All week, Front and Center looked at the real-life challenges facing workers in the Great Lakes region.As part of that conversation, North Country Public Radio’s Brian Mann has been on the road talking to people on the Canadian side of the border.
Front and Center continues this week with a look across the Canada-U.S. border. One of the questions being asked is why communities on the Canadian side of the Great Lakes region seemed to be faring so much better economically than cities and workers on the U.S. side.
Wolfe Island is a sleepy agricultural community in the Thousand Islands region on the Canadian side of Lake Ontario. In 2009, the 48 sq. mile island became host to an 86-turbine wind farm, the second largest wind energy project in Canada.
Editor's Note: Today we re-launch Front and Center, our special series about the Great Lakes region. In June and July, WBEZ broadcast more than 30 stories focused on water, examining everything from pollution to climate change to invasive species.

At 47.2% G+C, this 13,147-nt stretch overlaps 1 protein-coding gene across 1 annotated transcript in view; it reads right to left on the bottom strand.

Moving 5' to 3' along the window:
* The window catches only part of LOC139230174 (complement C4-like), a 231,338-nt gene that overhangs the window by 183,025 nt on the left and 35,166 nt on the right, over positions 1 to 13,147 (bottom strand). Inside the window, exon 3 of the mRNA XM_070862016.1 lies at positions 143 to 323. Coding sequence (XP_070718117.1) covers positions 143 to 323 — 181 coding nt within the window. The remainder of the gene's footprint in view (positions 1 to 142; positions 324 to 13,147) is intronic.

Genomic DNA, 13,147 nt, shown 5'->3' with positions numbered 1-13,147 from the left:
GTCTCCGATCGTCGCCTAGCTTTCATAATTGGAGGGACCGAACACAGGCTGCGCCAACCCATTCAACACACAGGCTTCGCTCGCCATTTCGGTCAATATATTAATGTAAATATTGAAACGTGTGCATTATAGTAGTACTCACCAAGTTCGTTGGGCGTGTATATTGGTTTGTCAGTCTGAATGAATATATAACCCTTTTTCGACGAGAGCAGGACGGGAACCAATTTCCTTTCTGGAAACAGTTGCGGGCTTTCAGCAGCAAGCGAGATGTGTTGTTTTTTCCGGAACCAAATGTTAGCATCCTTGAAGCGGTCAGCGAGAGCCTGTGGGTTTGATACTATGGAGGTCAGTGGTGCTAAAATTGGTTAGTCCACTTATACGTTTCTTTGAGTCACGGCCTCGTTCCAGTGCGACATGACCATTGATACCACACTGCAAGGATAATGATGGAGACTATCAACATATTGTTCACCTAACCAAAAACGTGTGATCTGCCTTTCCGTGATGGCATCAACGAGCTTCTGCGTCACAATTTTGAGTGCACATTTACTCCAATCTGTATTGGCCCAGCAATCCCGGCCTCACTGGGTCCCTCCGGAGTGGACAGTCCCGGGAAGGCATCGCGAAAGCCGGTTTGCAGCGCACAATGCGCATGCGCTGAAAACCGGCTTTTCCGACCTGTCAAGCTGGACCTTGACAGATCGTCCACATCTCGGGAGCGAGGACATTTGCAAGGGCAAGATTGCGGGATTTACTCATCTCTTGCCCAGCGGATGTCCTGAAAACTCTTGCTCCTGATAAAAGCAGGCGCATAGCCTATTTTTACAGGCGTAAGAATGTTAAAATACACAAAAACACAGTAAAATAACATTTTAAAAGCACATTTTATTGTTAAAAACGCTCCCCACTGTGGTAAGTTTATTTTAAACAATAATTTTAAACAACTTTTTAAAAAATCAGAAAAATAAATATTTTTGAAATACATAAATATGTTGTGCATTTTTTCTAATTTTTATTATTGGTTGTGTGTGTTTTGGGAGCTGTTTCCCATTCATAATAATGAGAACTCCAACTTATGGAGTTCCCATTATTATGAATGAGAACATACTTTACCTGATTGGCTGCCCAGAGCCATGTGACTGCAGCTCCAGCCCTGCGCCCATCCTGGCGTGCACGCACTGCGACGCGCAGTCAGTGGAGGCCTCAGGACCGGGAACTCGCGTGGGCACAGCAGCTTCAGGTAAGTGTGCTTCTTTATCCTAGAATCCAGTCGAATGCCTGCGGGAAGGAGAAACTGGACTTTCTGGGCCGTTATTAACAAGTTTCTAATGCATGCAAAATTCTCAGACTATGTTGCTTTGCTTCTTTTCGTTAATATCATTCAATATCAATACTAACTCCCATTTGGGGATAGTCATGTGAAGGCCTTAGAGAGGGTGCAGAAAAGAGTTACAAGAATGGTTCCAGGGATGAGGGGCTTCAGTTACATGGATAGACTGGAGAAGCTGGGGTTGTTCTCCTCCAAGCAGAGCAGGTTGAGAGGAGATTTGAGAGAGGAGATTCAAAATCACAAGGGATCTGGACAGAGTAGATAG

When the United States was a largely agrarian economy, the Great Lakes provided irrigation and transportation and helped the region to become a central food source. In the industrial age, the lakes provided the large amounts of water needed for manufacturing. But what about now?